Speaking briefly but lucidly from a wheelchair at Tel Aviv’s Ichilov Hospital the day after her release, she told of being beaten as she was seized and spirited away by motorcycle, and then led through a network of tunnels she likened to a “spider’s web.”
But there was a national wave of surprise and displeasure after Lifshitz, describing conditions under which she was held, said she was treated “gently” by captors who “fulfilled all of our needs.” She also offered up a robust critique of the government and military officials who she said had failed to heed multiple warning signs of trouble on the Gaza frontier.
That was enough to get her pilloried on Israeli social media, with some commentators taking angry exception to how the octogenarian, on the moment of her handover to the Red Cross, turned to shake the hand of one of the Hamas fighters and say, “Shalom” — peace.
An angry backlash ensued from online defenders of Lifshitz, who pointed out that her 83-year-old husband was still in Hamas custody and that she had described only her own experiences. Israeli officials quickly announced a new “protocol” for handling freed hostages, under which they would be treated in a closed hospital ward, with closely guarded access only by family, medical staff and security officials.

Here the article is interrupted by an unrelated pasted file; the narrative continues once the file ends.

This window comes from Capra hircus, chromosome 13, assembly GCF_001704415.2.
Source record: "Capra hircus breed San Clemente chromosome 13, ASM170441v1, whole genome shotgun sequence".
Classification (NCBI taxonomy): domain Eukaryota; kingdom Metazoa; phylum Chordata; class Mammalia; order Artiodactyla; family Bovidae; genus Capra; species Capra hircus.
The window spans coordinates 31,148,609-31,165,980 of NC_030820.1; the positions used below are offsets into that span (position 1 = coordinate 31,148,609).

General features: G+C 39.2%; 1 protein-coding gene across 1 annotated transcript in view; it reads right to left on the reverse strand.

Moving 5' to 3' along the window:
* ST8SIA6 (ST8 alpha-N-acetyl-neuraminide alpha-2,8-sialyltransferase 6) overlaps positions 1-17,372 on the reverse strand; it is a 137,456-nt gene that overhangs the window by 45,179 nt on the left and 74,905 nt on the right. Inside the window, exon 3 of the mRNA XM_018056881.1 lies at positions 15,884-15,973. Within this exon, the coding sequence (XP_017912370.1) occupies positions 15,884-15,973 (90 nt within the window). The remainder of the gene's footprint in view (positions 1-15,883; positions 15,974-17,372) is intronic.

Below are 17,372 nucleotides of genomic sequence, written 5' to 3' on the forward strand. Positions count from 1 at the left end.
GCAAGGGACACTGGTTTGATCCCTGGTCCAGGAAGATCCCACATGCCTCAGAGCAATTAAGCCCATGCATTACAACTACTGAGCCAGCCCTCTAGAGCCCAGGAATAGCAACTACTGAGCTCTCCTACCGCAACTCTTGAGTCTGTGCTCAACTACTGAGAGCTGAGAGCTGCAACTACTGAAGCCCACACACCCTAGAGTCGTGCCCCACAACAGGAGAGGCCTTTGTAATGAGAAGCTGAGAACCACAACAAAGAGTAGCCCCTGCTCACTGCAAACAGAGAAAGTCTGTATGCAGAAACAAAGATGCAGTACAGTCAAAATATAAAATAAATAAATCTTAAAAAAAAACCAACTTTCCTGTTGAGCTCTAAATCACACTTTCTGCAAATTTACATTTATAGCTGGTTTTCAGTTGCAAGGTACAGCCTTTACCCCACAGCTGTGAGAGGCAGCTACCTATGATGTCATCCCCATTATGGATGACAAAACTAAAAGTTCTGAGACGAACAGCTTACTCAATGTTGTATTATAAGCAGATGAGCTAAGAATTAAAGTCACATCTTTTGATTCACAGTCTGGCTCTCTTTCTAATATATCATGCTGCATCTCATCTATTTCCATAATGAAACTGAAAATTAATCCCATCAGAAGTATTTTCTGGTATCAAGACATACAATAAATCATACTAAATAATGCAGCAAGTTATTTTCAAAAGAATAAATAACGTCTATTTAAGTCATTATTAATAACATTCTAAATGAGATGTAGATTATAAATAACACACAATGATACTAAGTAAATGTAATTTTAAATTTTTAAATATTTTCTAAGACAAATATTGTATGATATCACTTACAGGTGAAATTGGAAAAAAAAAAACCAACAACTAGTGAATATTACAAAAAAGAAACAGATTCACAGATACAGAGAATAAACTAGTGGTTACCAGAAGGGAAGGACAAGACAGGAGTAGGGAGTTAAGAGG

Lior Amihai, the executive director of Israel’s venerable rights organization Peace Now, expressed incredulity over the venom directed at Lifshitz, calling it “absurd.”
“It’s outrageous seeing an Israeli citizen who was released being attacked, just for mentioning what it was like for her,” said Amihai, who saw parallels between the ire aimed at Lifshitz and verbal assaults on Israeli human rights groups like her own.